RFC: Floppy reader/writer project (recovering UniPlus Unix for the Lisa)
classiccmp at philpem.me.uk
Sat Feb 16 16:15:35 CST 2008
Ray Arachelian wrote:
> Philip Pemberton wrote:
>> What you'd have to do is find the amplified signal, then bring it into
>> the range an A/D controller would accept, and digitise it. You'll
>> probably want at least 20 megasamples/second to get a good amount of
>> resolution out of the data, and for a revolution time of a second,
>> you're talking 20 megabytes of data per track (assuming you use an
>> 8-bit converter).
> Sounds like it might be a very useful thing to build. (I don't even
> have my hands on the disks at this point, he's resorting to using
> CopyIIMac right now, which hopefully will be able to read a bit past the
It may be a useful thing to build, but it probably isn't practical to build
it. If I had a drive that I had a schematic for, I might be a little less
> So such a setup would need a dedicated machine... at 20MB/track it would
> need something like 3.2GB for a whole floppy, maybe double that if we
> wanted to include half-tracks and extra tracks, and whatever custom
> software to try and clean up the signal.
I'd go for a Linux-based PC. Anything with about 512MB RAM should be able to
do analysis of one or two tracks at a time (plus multi-read averaging and
parameter testing); I'd shove at least a 300GB hard drive in there because
you'll need the space, and they're around the mid range these days so not
Heck, even a laptop could probably do this... my IBM T42 is probably more than
enough. An ASUS Eee submini PC with a 16GB CF card could probably be pressed
into service as a data capture device -- so assuming the final reader box is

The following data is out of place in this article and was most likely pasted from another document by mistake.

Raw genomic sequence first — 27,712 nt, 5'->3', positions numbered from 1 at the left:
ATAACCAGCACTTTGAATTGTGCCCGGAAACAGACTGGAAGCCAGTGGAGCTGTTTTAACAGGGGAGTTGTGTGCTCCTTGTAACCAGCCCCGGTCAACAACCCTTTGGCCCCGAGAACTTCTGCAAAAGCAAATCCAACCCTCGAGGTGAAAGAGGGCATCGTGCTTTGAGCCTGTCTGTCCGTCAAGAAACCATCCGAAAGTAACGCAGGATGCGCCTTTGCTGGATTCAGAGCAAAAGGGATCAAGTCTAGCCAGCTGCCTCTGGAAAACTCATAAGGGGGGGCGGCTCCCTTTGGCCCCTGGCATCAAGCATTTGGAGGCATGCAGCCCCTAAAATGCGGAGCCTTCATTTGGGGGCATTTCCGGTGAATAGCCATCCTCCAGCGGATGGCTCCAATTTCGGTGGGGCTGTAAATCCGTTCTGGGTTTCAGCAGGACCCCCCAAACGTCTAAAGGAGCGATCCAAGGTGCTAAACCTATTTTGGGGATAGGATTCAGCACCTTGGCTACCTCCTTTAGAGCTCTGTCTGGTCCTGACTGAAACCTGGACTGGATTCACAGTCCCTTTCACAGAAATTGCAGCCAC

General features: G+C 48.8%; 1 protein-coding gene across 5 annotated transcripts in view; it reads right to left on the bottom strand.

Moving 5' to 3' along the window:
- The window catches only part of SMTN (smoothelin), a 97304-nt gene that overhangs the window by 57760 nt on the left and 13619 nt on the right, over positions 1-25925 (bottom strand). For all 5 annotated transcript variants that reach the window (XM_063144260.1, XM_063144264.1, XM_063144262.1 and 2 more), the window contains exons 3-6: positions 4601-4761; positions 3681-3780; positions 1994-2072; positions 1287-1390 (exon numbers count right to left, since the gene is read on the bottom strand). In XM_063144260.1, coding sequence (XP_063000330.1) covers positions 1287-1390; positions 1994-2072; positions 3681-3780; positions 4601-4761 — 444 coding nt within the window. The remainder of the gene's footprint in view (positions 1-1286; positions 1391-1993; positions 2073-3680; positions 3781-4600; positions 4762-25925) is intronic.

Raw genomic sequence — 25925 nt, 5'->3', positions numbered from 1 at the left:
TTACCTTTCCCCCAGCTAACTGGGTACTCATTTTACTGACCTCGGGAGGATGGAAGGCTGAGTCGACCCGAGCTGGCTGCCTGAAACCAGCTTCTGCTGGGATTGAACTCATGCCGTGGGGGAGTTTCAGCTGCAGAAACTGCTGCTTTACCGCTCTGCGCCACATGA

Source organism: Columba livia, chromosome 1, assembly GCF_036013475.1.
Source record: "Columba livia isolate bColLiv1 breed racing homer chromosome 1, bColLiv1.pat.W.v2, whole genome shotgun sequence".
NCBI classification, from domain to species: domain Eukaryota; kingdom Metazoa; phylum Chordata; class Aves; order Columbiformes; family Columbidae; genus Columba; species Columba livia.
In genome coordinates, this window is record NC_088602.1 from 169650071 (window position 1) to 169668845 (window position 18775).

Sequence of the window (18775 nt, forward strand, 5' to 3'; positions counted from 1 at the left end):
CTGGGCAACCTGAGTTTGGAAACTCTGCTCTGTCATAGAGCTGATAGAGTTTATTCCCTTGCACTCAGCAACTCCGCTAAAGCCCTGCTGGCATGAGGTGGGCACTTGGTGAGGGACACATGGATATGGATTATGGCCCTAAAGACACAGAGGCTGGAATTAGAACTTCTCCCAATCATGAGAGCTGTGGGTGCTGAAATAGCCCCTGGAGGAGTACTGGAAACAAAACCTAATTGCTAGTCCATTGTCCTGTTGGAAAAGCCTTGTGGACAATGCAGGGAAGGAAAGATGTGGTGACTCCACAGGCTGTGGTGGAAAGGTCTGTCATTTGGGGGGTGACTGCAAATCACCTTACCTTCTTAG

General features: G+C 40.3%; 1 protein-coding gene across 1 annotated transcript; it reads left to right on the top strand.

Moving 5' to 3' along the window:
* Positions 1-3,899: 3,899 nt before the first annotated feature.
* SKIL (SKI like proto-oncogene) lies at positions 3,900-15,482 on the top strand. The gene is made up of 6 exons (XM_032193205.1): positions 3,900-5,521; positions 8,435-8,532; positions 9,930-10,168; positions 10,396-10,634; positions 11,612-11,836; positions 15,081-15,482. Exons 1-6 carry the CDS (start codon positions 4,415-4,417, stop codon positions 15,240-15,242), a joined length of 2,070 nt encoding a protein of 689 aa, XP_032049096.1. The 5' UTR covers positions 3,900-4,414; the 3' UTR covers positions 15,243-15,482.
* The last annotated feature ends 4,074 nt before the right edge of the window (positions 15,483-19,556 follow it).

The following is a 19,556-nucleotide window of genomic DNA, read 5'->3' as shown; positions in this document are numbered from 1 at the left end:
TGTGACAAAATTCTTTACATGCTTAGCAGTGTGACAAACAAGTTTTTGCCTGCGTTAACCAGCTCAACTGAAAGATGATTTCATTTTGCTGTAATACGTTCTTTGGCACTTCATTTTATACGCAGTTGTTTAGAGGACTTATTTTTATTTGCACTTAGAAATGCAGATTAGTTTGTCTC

around 160x100mm in size (Eurocard), you're probably talking about something
with the dimensions of a large hardback book, excluding power supply.
I wouldn't object to hopping on a train to go image some discs with something
that small and light... $DEITY knows, if I had the last known copy of some
rare software package I wouldn't let it out of my sight...
> Sounds like a machine with a
> DSP would help speed up the post processing too. Ouch... Would still
> be worthwhile assuming that the media itself hasn't been physically worn
> off and just degraded... I guess something like this is what the data
> recovery guys use...
1) Open disc shutter (if 3" or 3.5")
2) Hold disc up to light and look through the aperture.
3) If you see any transparent spots, don't expect a perfect image. If you see
any transparent rings, give up now.
-- Most floppy discs have a Mylar disc with a magnetic coating -- the Mylar
substrate is usually transparent.
> I suppose you could also slow down the motor speed, as to increase
> resolution, but all of these would be pretty invasive drive mods.
> (you'd still need some way to precisely measure the distance traveled by
> the motor.)
Putting a tach on the motor would be fairly uninvasive. Avago (nee Agilent)
make some optical encoders (HEDB-9140 series) that come as a kit with a metal
codewheel (basically a disc with radial holes in it). You could probably glue
it onto the spindle motor flywheel without it causing much speed shift. That
gets you between 100 and 1024 counts (pulses) per revolution, which is more
than enough to measure instantaneous speed variation.
It's an idea. Maybe not a good one, but an idea nonetheless.
Now I'm off to figure out how to buffer the SDRAM enough that the regular
refresh cycles won't affect it... I'm thinking some of the FPGA's block RAM
might be pressed into service as a dual FIFO, and that the SDRAM could be run
at 2*Fmaster_clk to keep said FIFOs near empty unless the SDRAM was refreshing.
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